‘Does it matter?’
‘Not to me.’
‘When will you speak to Papa?’
‘No time like the present. Is he at home?’
They looked up as someone came into the parlour. It was Lord Gorange, and he was hobbling and cradling one elbow in his other hand. His coat was covered in mud, his breeches were torn and he had lost the heel of one riding boot. They both burst out laughing.
‘You may congratulate me, Gorange,’ Adam called out to him. ‘We are to be married.’
‘Huh.’ He turned on his heel and went out again, slamming the door behind him.
‘Come on,’ Adam said, standing up and holding a hand out to her. ‘I want the next bit over with, then we can tell everyone our good news.’
They walked to Greystone Manor, not touching because there were people about, but they could not help looking at each other and smiling broadly. Anyone with eyes to see could guess what was afoot.
They found both her parents in the drawing room. Sophie, holding tight to Adam’s hand, led him forward. ‘Mama, Papa,’ she said, eyes shining, ‘Adam has asked me to marry him and I have said yes.’
Her mother gasped, then smiled. ‘Oh, Sophie...’
‘Sophie,’ her father said, pretending severity. ‘You are doing this all the wrong way about. It is for Viscount Kimberley to come to me first and obtain my permission to speak to you.’
‘Oh, Papa. I know that. But you would not have withheld it, I know you would not.’
‘This is very sudden,’ her mother said. ‘I understood Lord Kimberley was leaving us today.’
‘He changed his mind.’
‘Sir Edward,’ Adam put in, ‘I realise this is a little unconventional, but perhaps you would grant me an interview now?’
‘Of course. Let us go into the library and leave the ladies to talk of weddings.’
The two men left the room and Sophie turned to her mother. ‘Oh, Mama, I am so very, very happy.’
‘Then, I am pleased for you. But how did it come about?’
‘I was going to see Jane and he was about to board the stage when he saw me and realised he did not want to leave me, so he came after me and missed the stage. He took me into the parlour at the Fox and Hounds and proposed.’
‘The inn? Oh, Sophie, how improper.’
‘Mama, I did not care where it was, so long as it happened.’
‘I think he will make you a very good husband, Sophie, and I could not be more pleased for you, except...’
‘Except what, Mama?’
‘His home is such a long way off.’
‘I know, but we shall visit often. Adam has promised me that. Of course he still has to go home tomorrow and leave me behind, but he will be back for the wedding and then he will take me back with him to Blackfriars.’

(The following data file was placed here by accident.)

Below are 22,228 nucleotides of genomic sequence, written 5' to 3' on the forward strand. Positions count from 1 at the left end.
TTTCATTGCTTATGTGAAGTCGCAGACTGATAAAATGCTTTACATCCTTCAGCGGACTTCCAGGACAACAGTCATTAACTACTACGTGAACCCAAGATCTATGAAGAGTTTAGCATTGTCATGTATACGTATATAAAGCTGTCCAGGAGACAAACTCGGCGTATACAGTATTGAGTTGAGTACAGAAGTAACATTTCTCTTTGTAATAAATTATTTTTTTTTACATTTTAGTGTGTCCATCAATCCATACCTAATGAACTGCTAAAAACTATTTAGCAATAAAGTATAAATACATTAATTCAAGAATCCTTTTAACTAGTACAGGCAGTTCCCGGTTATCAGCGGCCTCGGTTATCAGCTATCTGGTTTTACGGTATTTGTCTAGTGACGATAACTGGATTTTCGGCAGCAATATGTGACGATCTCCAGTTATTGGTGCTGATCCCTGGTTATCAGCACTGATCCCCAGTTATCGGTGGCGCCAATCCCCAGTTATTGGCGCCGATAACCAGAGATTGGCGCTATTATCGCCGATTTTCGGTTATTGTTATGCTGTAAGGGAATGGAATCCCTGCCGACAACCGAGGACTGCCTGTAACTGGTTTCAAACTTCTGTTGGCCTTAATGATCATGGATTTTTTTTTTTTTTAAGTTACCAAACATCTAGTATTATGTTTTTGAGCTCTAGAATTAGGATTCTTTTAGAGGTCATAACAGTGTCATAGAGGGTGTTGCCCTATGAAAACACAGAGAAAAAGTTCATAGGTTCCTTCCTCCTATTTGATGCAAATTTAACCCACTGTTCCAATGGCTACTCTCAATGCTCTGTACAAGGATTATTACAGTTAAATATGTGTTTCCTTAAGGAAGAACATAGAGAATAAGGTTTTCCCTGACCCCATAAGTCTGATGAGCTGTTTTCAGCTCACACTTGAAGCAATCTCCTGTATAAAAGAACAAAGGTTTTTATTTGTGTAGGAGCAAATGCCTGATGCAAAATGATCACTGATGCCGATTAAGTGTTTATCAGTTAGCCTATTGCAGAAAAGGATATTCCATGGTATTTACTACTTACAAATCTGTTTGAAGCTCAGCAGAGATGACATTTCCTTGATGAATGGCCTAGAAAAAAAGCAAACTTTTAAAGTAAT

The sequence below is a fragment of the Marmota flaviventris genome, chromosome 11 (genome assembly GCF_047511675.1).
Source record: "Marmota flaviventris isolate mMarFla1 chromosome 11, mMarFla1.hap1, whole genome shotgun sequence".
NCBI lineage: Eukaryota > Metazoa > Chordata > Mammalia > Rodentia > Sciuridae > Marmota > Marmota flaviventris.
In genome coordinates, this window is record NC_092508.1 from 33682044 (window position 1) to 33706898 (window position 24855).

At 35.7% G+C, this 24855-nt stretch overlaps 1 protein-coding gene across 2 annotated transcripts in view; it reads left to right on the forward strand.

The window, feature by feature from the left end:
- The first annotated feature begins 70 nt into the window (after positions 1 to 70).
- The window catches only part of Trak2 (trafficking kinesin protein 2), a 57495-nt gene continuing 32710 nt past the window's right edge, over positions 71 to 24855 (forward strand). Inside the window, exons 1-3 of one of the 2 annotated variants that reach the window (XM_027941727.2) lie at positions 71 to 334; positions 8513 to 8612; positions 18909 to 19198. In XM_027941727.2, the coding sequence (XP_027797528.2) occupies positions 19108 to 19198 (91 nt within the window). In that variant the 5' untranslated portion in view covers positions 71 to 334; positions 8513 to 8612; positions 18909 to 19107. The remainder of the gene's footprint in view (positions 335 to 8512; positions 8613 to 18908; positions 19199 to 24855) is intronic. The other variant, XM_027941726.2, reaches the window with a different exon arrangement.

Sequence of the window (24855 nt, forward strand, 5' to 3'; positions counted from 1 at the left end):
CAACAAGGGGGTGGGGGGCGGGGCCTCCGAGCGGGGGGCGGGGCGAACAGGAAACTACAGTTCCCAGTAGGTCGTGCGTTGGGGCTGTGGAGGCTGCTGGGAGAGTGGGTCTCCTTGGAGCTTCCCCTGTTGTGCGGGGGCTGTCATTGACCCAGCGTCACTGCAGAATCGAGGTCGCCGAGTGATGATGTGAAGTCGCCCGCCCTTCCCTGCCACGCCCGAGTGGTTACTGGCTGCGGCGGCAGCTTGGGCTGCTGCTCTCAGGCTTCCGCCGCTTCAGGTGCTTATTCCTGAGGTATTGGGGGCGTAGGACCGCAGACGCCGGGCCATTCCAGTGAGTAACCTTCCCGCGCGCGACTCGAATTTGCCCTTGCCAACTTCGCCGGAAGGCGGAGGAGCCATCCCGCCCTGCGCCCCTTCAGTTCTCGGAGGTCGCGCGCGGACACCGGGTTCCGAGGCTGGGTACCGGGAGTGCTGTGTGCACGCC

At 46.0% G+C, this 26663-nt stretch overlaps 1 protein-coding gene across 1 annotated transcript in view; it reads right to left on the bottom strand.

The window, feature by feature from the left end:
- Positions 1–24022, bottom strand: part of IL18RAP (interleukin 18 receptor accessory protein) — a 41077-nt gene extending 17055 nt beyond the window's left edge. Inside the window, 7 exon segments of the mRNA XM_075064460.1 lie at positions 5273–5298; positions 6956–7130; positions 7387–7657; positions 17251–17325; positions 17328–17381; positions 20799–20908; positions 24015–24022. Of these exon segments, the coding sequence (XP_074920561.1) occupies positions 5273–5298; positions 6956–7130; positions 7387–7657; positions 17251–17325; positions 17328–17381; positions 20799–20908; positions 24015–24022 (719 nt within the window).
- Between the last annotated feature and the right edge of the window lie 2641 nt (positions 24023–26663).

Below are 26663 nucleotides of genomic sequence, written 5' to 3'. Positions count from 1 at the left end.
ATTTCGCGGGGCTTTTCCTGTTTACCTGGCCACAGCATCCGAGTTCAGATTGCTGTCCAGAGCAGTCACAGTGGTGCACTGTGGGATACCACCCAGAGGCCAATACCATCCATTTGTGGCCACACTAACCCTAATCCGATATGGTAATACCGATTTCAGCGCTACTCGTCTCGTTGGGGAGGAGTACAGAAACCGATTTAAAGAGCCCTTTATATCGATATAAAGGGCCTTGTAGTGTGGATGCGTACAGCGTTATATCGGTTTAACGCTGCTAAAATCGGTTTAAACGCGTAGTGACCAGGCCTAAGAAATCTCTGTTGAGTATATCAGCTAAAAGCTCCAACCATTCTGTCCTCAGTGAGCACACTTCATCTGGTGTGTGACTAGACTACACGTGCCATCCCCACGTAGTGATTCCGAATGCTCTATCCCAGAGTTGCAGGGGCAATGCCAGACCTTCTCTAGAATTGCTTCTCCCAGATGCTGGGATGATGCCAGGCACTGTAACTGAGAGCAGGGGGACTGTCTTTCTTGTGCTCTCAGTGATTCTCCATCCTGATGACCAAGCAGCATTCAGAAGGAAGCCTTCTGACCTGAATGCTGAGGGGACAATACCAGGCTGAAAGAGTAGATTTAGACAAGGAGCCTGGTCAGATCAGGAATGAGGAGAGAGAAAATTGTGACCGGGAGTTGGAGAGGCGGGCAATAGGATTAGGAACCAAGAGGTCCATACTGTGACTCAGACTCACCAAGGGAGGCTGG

‘And do you think you will mind that he has been married before?’
‘He asked me that, but I said I would not attempt to make him forget Anne, but I would try to make him look forward to a new life with me. He seemed very pleased by that.’
He mother laughed. ‘Sophie, sometimes I think you have never grown out of being a schoolgirl, but there are other times when I think you are wiser than your years. What has made you like that, I wonder?’
‘I do not know, Mama. All the people around me, I suppose. You and Papa, Jane, Issie and Teddy. I am sad about Teddy.’
‘So am I, child, but your papa is right. He has brought his troubles on himself.’ She looked up as her husband and future son-in-law returned. Both were smiling.
‘Is it all right?’ Sophie asked Adam. ‘Papa could find nothing against it?’
‘Nothing at all,’ Sir Edward put in. ‘Now I am going to find the butler and order champagne so that we can raise a toast.’
‘Then we must go and tell Jane and Mark the news,’ Sophie said. ‘They will not know that Adam did not go on the stage and they will have their boarder for another night.’
* * *
The next twenty-four hours passed in a blur for Sophie. Everyone was pleased for her. They hugged her and cried with her and wished her all the happiness in the world. They shook Adam by the hand and called him a lucky dog. The dowager Lady Wyndham smiled complacently, sure that it was her homily that had brought it about.
Practical arrangements were discussed, too. Adam would go home and see to his business and prepare his household staff for the arrival of a new mistress. Then he would return for the wedding in September, which would be conducted by the Reverend Caulder at Hadlea church. It would give Sophie time to send out invitations, for Jane to make her wedding gown and her mother to organise the breakfast feast.